Jen Flanagan

^ State Senator Jen Flanagan says that the 72-hour addict hold — an urgent response to an urgent crisis — can’t be done because there’s not enough hospital staffs.

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That’s the impression one gets from how Massachusetts’s legislature is responding to the opioid addiction crisis that Governor Baker wants to fight, using — in his words — ‘every tool in the tool box.” Today the State Senate’s go-to member for drug problem issues, Jen Flanagan of Fitchburg, says that we cannot do the 72-hour forced hold that’s a key part of baker’s legislation because — so she asserts — hospitals don’t have the staff to handle it. This is what she said, in a facebook post this morning reprinted from the State House news Service

“The Senate’s point-woman on substance abuse said the decision to omit a key section of Gov. Charlie Baker’s opioid abuse prevention bill in a redrafted version of the legislation had to do with the limited capacity of hospitals to handle an influx of patients battling addiction.

Baker filed legislation in October that proposed to allow doctors to hold patients with substance abuse issues involuntarily for up to 72 hours for treatment, similar to the civil commitment law for mental health patients.

That controversial section, however, was left out of the redrafted bill currently being polled through the Mental Health and Substance Abuse Committee. House Speaker Robert DeLeo hopes to move that bill to the floor for a vote in January.

“I know there’s going to be some people who are disappointed by the fact that the 72-hour hold is not in there and we have an altered version, but I think it’s very important that we have to work with what we have right now,” said Sen. Jennifer Flanagan, the lead author of the Senate’s substance abuse prevention bill and the co-chair of the House-controlled committee that rewrote Baker’s bill.

After speaking with hospitals and emergency room heads, Flanagan said, “I’m not convinced there’s a capacity to do that, the 72-hour hold.”

Can I get an “amen !” from those of you who find Flanagan’s demurral tendentious ? Are we to believe that if a different kind of epidemic — a major virus — were to afflict thousands, that emergency room staffing would not be found quite quickly ? So why, then, should we settle for the Senator’s cop-out for a crisis that kills more than 1,000 Massachusetts residents every year now ?

We shouldn’t accept it. I am really quite infuriated to read that the Senate’s go-to person on drug addiction matters is ready to shrug her shoulders.

To quote Nelson Mandela : “it’s always impossible till it’s done.”

We are darn lucky to have as Governor the most dedicated, dogged,see-it-through executive this state has had in a long, long time. We should take advantage of his readiness to use every tool in the tool box and use them to the max. Especially on a health issue — and addiction is that — because health services are central to Baker’s resume.Before he became Governor he was a health care executive, and a very successful one too.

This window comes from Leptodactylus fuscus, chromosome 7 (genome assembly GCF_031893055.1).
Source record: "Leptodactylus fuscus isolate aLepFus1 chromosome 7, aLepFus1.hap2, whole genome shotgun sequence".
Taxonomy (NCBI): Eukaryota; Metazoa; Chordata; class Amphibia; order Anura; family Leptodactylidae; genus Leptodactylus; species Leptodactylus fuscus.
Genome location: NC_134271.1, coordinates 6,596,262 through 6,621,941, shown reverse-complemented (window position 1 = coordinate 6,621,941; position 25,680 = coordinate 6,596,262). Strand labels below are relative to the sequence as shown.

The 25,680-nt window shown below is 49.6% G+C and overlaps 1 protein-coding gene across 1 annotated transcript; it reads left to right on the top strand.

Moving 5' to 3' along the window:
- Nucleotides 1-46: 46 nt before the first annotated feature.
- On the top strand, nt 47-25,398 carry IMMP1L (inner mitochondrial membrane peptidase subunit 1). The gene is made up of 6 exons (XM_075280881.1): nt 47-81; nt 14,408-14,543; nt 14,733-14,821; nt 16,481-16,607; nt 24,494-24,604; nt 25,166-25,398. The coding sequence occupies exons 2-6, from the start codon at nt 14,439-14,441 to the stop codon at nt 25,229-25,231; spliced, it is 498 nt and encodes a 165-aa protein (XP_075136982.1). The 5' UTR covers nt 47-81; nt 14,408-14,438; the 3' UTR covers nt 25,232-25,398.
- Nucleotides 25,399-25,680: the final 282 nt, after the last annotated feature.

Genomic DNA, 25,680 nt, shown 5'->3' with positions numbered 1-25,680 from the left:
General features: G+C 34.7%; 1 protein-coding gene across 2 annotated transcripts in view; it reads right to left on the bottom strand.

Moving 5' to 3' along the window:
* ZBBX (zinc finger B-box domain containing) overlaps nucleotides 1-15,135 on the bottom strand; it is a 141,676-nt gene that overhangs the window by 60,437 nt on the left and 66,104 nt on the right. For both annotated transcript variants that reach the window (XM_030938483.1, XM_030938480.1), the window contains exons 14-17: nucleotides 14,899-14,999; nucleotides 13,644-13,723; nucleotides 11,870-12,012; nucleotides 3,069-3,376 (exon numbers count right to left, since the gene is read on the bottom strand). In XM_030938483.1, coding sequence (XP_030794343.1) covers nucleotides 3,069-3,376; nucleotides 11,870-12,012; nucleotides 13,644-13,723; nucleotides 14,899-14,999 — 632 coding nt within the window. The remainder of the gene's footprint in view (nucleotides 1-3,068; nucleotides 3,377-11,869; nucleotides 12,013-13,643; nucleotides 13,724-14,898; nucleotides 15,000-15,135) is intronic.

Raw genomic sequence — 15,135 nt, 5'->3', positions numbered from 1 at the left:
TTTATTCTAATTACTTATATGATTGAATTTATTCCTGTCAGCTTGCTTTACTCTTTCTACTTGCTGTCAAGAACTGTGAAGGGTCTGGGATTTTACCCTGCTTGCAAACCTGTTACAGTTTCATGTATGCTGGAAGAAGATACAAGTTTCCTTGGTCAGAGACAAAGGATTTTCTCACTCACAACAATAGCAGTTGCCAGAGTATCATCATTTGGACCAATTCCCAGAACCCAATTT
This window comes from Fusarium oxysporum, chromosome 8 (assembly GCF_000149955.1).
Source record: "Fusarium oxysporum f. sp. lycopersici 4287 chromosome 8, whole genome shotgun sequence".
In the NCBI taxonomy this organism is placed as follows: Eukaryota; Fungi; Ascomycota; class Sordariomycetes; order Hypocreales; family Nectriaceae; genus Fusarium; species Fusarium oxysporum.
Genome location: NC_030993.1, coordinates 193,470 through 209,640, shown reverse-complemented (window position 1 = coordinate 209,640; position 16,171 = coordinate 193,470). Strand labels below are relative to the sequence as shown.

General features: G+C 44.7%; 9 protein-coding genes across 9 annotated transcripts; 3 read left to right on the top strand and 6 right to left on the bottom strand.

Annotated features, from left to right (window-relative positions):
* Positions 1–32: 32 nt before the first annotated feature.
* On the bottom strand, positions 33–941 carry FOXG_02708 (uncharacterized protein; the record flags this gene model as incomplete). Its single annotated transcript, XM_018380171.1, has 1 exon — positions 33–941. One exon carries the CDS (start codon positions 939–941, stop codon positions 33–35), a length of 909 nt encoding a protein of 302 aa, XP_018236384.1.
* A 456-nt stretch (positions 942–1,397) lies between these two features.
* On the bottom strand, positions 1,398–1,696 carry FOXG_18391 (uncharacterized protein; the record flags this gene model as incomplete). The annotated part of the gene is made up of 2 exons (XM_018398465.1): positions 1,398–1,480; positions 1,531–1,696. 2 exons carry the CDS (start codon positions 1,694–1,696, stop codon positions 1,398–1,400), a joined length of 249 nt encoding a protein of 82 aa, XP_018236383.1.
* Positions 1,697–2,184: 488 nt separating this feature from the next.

Unfortunately, my impression is that the legislature’s weaselly attitude toward administrative crises isn’t limited to the addiction epidemic. It took months an d months for Baker to win the degree of detailed control over the MBTA that he wanted; only because the public almost universally insisted did the legislature finally give in.

A great deal of the difficulty that paralyzed the T during last winter resulted from the legislature’s unwillingness, for many years prior to Baker’s election, to attack the mess hammer and tong. (Governor Patrick either lacked the clout to whip them into line, or else he had other priorities.) And as long as the T didn’t visibly fall to pieces., the public did not see the effects of Beacon Hill shoulder shrugs.

The same was true of DCF mismanagement, the Health care connector snafus, incompetent patronage hires, and the laughably mispackaged Transportation Bill two of whose signature provisions have since been repealed.

Not all of the blame for these miscues and indifferences is the legislature’s, but we can from what today’s legislature is up to that its instinct is to avoid the hard decisions wherever possible. The consequences to the public for most of this are much inconvenience and a lot of confusion. Unfortunately, there’s more at stake if the opioid addiction crisis is handled with kid gloves. It’s a matter of people’s lives.

Support seems very strong for Baker’s 72-hour hold of addicts needing intervention. Only the state’s hospitals have made a point of objecting. If their objection succeeds, addicts needing intervention will be able to find it only in jails, where Sheriffs are building addiction treatment facilities. But Sheriffs are not medical people, nor are their staffs medically minded. The best of them (kudos to Suffolk Sheriff Steve Tompkins and to Essex’s Frank Cousins) are taking on the challenge, but even they are crying out for the medical system to take charge of treating addiction.

I stand with the Sheriffs and with Governor Baker.

My impression is that the legislature’s no-big-deal attitu8de will prevail. In Massachusetts., the legislature, not the Governor — not even one as popular and effective as Baker —  rules the roost. There are many, many vested interests in our state that do not want to be driven at high speed toward reform, that prefer a gradualist approach or even reject reform altogether (charter cap lift). The legislature is where those vested interests go to preserve their “I’m all right, jack” satisfaction with obstacles to giving the voters the services they have a right to expect from our state.

Let’s not allow this state of things to continue.

—- Mike Freedberg / Here and Sphere

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